COLD SPRING HARBOR, NY (GenomeWeb News) – Data sharing, identifiability, informed consent and related issues are intimately linked to community resource genomics projects — but there is no one size fits all solution for addressing these problems in genomics research, attendees heard at a Biology of Genomes panel yesterday afternoon.
The Ethical, Legal, and Social Issues, or ELSI, panel was moderated by Laura Lyman Rodriguez, acting director of the National Human Genome Research Institute's Office of Policy, Communications, and Education and senior advisor to the director for research policy. Also participating in the panel were Susan Wallace, a visiting researcher at the University of Montreal's Center for Policy Research; Barbara Koenig, an anthropologist who studies biomedicine at the Mayo Clinic; and University of Toulouse researcher Ann Cambon-Thomsen.
The panel was convened with an eye toward addressing ethical and social issues related to large community resource genomics projects, which are designed to provide tools and/or data for the scientific community. Such issues have been debated for some time as large-scale genomics efforts have become more common.
For instance, some have expressed concern that even de-identified genetic data could be linked to study participants. Last August, the National Institutes of Health pulled their GWAS data from public databases in response to research suggesting that it might be possible to identify an individual from pooled genetic data. There has also been a great deal of discussion about what information participants should get back from such studies as well as researchers' responsibility for informing subjects about incidental findings.
Rodriguez noted that genomics research has a strong tradition of data sharing and communication that has been increasingly bumping up against human subjects research as researchers try to apply the knowledge gleaned from the human genome.
"We're seeing an increased tension in this area," she said.
Even so, if researchers are going to achieve the goal of "genomics research through human subject research," Rodriguez said, it will be necessary to consider ways to handle areas such as identifiability, informed consent, confidentiality, privacy, community engagement, and governance.
Panelist Susan Wallace provided an example of the process used to develop data storing and consent guidelines from an international perspective, describing efforts by the International Cancer Genome Consortium's Consent and Data Access Policies International Working Group to come up with core bioethical elements for ICGC.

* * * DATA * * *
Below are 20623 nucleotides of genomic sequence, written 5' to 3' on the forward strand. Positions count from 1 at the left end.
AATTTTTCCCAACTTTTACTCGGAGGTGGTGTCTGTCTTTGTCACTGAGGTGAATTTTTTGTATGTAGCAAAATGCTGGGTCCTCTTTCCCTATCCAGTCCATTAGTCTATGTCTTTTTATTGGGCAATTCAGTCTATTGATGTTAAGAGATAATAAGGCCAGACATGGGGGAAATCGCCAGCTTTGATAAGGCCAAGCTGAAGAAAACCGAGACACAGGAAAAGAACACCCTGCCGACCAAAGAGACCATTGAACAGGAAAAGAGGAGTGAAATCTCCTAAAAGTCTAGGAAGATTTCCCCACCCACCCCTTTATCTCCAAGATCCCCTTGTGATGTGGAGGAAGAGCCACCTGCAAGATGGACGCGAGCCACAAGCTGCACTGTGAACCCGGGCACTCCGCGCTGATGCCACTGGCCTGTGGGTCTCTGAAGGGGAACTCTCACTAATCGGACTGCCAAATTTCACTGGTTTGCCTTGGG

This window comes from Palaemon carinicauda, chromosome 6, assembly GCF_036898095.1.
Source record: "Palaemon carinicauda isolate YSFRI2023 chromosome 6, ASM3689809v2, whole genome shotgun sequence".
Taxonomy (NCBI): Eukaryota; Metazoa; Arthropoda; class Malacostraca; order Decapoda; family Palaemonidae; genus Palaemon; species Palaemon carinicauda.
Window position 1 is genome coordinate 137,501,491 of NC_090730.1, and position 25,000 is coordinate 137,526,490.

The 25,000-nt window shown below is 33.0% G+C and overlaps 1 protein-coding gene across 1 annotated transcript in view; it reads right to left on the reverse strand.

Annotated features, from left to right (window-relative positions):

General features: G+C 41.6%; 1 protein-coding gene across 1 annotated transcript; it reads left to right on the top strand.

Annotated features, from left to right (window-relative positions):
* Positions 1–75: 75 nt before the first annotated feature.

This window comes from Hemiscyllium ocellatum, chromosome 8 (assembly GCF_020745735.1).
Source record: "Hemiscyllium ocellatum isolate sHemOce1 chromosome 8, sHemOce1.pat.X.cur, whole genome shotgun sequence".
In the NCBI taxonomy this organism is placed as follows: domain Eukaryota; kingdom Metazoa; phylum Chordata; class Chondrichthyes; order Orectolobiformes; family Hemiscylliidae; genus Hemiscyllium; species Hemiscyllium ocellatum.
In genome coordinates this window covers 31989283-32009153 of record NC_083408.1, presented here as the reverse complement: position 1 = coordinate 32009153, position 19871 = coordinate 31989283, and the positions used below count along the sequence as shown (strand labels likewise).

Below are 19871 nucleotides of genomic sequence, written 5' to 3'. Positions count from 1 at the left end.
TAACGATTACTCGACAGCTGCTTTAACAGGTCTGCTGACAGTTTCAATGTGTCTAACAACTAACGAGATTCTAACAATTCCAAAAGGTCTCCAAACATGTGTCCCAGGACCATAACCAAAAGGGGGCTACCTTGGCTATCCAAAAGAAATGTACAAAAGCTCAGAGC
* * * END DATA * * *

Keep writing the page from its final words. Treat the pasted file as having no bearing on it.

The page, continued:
Overall, she explained, the guidelines were designed to cover key ethics and consent issues while recognizing that each locale will likely have distinct cultural, ethical, and legal issues. Wallace also noted that much of the discussion focused on if — and how — research results should be returned to participants.
Meanwhile, Barbara Koenig, an anthropologist at the Mayo Clinic who studies biomedicine, discussed a range of ideas that have been proffered by ethics experts with respect to informed consent, the roles of the individual versus group in genomic research, privacy, and the interplay between identifiability and researcher responsibility for returning results to subjects.
Cambon-Thomsen, who also is research director at France's National Centre for Scientific Research, described the ethical, legal, and social issues of genomics from her experience in France and the European Union. She explained that genome-wide association studies and whole genome studies are challenging the existing framework used to guide human subject research, arguing that there is a need for principles, instruments, tools, and governance that specifically meet the challenges of genomics research.
Still, the panelists concluded that there is no framework that can be easily applied to all genomics research — or a common governing body that could enforce such guidelines, particularly across borders. Instead, they agreed that large-scale genomics projects will likely continue coming up with their own ways of solving these and other ethical and social issues, at least for now.
As for the issue of what data should be returned to participants and who should oversee such decisions? "We're really in uncharted territory," Koenig said. "We need to start experimenting with ways to do this."
Cambon-Thomsen agreed. "If the solution were simple and obvious, it would already be on the table," she said.